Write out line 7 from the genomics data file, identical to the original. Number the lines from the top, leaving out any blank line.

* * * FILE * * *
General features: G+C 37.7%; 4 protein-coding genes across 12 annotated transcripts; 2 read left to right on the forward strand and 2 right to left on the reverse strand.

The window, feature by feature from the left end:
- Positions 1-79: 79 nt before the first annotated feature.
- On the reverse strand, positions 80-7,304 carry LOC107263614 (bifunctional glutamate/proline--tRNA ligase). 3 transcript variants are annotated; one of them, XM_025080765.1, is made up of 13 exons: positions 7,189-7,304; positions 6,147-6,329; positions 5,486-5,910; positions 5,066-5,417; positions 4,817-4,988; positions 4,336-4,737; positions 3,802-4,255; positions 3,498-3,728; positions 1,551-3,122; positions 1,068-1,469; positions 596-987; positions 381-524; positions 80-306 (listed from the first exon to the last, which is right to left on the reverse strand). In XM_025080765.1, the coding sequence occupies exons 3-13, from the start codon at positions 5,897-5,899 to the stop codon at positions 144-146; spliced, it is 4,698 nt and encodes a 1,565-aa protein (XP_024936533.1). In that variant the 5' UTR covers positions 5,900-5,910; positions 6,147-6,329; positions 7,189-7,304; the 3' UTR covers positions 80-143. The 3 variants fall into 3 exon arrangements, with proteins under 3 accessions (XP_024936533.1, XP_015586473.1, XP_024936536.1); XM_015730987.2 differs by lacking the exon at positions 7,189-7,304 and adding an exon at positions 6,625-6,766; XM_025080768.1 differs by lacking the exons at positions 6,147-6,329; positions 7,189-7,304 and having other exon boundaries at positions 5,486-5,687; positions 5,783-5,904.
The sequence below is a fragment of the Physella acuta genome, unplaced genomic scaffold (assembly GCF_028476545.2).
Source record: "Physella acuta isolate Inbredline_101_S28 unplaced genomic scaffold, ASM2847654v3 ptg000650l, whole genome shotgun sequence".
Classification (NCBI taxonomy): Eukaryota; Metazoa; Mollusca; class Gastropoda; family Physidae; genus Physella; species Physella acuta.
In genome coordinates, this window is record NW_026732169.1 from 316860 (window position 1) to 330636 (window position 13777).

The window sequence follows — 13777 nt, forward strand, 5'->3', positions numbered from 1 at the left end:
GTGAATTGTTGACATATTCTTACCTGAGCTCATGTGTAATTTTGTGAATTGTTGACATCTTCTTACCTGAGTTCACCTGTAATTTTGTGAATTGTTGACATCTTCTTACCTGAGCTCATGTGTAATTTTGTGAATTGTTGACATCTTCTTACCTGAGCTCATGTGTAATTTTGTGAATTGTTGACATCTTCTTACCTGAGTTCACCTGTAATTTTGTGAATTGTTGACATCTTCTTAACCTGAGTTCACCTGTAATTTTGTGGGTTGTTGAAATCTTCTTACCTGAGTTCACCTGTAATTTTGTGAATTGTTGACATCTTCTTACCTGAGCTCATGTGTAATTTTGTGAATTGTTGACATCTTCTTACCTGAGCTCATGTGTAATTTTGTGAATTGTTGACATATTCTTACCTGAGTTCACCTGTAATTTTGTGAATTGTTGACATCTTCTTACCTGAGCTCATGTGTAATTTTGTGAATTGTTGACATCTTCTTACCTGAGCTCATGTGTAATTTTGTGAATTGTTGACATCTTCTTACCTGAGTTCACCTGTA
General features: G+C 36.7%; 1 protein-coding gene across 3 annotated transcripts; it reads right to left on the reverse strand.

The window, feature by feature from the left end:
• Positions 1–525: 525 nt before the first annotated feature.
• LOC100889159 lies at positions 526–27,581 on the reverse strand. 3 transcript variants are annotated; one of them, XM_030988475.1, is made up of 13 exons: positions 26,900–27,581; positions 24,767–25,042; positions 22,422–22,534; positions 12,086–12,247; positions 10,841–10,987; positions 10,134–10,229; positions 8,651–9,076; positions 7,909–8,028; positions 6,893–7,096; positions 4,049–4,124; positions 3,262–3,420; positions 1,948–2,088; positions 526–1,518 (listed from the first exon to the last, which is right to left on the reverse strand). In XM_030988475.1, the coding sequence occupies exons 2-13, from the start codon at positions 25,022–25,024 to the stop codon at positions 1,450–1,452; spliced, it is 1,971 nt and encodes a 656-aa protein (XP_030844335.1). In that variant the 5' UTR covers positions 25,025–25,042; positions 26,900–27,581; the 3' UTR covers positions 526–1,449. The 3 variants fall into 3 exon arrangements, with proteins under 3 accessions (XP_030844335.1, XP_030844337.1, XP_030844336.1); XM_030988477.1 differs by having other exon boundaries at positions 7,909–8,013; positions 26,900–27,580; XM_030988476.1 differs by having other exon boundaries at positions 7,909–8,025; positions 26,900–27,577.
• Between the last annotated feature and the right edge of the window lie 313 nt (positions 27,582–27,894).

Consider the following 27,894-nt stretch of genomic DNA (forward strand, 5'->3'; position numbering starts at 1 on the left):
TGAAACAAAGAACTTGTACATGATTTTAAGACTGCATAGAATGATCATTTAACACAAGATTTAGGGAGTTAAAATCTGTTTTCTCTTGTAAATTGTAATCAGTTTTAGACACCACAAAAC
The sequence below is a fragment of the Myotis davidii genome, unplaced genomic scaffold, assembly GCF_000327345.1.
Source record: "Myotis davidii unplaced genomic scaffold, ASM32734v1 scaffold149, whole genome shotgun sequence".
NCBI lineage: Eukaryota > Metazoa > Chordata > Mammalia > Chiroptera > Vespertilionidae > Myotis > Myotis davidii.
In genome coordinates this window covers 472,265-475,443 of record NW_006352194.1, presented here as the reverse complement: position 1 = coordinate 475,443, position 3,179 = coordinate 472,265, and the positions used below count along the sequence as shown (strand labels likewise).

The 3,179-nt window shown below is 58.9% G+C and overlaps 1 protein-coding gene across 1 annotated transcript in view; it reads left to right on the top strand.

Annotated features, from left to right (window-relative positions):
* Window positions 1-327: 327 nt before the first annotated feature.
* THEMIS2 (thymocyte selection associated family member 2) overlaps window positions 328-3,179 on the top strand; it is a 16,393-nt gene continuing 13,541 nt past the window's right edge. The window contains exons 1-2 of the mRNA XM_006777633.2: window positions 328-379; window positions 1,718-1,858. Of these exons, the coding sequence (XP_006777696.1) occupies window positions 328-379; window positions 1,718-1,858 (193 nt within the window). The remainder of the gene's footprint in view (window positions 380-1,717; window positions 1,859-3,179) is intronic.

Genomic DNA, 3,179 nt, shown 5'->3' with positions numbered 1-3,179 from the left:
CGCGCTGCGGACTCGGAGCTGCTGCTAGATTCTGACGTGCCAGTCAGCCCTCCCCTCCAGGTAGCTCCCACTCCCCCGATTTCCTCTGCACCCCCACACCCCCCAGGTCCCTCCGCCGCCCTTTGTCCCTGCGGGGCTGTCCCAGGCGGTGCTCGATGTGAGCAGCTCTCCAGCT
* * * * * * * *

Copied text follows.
Classification (NCBI taxonomy): Eukaryota; Metazoa; Mollusca; class Gastropoda; family Physidae; genus Physella; species Physella acuta.